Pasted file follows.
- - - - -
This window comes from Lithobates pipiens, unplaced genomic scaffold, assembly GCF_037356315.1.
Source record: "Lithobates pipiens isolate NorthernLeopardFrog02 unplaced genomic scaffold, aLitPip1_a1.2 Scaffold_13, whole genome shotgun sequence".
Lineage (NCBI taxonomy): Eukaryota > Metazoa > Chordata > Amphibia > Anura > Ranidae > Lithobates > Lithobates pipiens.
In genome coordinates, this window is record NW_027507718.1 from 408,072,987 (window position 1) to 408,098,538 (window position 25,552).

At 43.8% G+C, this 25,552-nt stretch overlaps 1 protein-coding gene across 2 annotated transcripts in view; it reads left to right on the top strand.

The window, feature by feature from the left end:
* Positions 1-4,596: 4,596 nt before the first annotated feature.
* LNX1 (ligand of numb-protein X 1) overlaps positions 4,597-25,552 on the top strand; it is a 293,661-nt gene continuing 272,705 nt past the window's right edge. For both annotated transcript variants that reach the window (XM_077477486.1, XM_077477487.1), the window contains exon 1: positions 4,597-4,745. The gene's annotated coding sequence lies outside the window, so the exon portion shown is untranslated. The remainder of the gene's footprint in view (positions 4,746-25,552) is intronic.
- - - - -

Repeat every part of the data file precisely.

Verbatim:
This window comes from Lithobates pipiens, unplaced genomic scaffold, assembly GCF_037356315.1.
Source record: "Lithobates pipiens isolate NorthernLeopardFrog02 unplaced genomic scaffold, aLitPip1_a1.2 Scaffold_13, whole genome shotgun sequence".
Lineage (NCBI taxonomy): Eukaryota > Metazoa > Chordata > Amphibia > Anura > Ranidae > Lithobates > Lithobates pipiens.
In genome coordinates, this window is record NW_027507718.1 from 408,072,987 (window position 1) to 408,098,538 (window position 25,552).

At 43.8% G+C, this 25,552-nt stretch overlaps 1 protein-coding gene across 2 annotated transcripts in view; it reads left to right on the top strand.

The window, feature by feature from the left end:
* Positions 1-4,596: 4,596 nt before the first annotated feature.
* LNX1 (ligand of numb-protein X 1) overlaps positions 4,597-25,552 on the top strand; it is a 293,661-nt gene continuing 272,705 nt past the window's right edge. For both annotated transcript variants that reach the window (XM_077477486.1, XM_077477487.1), the window contains exon 1: positions 4,597-4,745. The gene's annotated coding sequence lies outside the window, so the exon portion shown is untranslated. The remainder of the gene's footprint in view (positions 4,746-25,552) is intronic.